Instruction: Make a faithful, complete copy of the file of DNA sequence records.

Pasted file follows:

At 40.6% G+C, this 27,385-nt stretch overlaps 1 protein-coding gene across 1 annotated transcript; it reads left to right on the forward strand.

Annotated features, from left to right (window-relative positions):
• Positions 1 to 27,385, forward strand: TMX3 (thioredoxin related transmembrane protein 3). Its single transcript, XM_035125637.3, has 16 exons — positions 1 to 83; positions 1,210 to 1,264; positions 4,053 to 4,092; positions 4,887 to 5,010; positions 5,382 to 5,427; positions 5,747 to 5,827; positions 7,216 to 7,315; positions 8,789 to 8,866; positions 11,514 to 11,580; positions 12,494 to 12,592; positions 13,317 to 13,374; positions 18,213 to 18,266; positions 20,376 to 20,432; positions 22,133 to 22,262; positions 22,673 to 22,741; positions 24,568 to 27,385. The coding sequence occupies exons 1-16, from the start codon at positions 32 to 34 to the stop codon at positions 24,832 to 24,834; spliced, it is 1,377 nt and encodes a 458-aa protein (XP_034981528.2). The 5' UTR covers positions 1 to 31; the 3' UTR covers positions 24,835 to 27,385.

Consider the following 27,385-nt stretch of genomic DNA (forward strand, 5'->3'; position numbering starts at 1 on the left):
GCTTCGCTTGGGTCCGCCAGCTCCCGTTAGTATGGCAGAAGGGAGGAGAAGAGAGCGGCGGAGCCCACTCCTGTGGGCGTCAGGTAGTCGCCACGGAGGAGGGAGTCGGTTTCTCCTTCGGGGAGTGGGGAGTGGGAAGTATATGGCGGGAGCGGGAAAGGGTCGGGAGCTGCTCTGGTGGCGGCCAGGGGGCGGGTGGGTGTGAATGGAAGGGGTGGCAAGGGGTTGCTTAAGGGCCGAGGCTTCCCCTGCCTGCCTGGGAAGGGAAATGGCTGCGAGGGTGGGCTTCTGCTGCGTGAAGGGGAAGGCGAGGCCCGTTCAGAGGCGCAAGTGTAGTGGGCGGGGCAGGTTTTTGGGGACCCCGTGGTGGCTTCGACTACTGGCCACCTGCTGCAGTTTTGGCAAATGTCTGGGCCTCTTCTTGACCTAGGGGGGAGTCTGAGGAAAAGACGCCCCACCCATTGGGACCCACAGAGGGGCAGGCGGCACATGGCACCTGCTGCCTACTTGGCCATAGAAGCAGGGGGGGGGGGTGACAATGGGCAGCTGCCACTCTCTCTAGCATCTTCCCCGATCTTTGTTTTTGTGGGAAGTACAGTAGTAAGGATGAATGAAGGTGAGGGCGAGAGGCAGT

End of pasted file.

At 40.6% G+C, this 27,385-nt stretch overlaps 1 protein-coding gene across 1 annotated transcript; it reads left to right on the forward strand.

Annotated features, from left to right (window-relative positions):
• Positions 1 to 27,385, forward strand: TMX3 (thioredoxin related transmembrane protein 3). Its single transcript, XM_035125637.3, has 16 exons — positions 1 to 83; positions 1,210 to 1,264; positions 4,053 to 4,092; positions 4,887 to 5,010; positions 5,382 to 5,427; positions 5,747 to 5,827; positions 7,216 to 7,315; positions 8,789 to 8,866; positions 11,514 to 11,580; positions 12,494 to 12,592; positions 13,317 to 13,374; positions 18,213 to 18,266; positions 20,376 to 20,432; positions 22,133 to 22,262; positions 22,673 to 22,741; positions 24,568 to 27,385. The coding sequence occupies exons 1-16, from the start codon at positions 32 to 34 to the stop codon at positions 24,832 to 24,834; spliced, it is 1,377 nt and encodes a 458-aa protein (XP_034981528.2). The 5' UTR covers positions 1 to 31; the 3' UTR covers positions 24,835 to 27,385.

Consider the following 27,385-nt stretch of genomic DNA (forward strand, 5'->3'; position numbering starts at 1 on the left):
GCTTCGCTTGGGTCCGCCAGCTCCCGTTAGTATGGCAGAAGGGAGGAGAAGAGAGCGGCGGAGCCCACTCCTGTGGGCGTCAGGTAGTCGCCACGGAGGAGGGAGTCGGTTTCTCCTTCGGGGAGTGGGGAGTGGGAAGTATATGGCGGGAGCGGGAAAGGGTCGGGAGCTGCTCTGGTGGCGGCCAGGGGGCGGGTGGGTGTGAATGGAAGGGGTGGCAAGGGGTTGCTTAAGGGCCGAGGCTTCCCCTGCCTGCCTGGGAAGGGAAATGGCTGCGAGGGTGGGCTTCTGCTGCGTGAAGGGGAAGGCGAGGCCCGTTCAGAGGCGCAAGTGTAGTGGGCGGGGCAGGTTTTTGGGGACCCCGTGGTGGCTTCGACTACTGGCCACCTGCTGCAGTTTTGGCAAATGTCTGGGCCTCTTCTTGACCTAGGGGGGAGTCTGAGGAAAAGACGCCCCACCCATTGGGACCCACAGAGGGGCAGGCGGCACATGGCACCTGCTGCCTACTTGGCCATAGAAGCAGGGGGGGGGGGTGACAATGGGCAGCTGCCACTCTCTCTAGCATCTTCCCCGATCTTTGTTTTTGTGGGAAGTACAGTAGTAAGGATGAATGAAGGTGAGGGCGAGAGGCAGT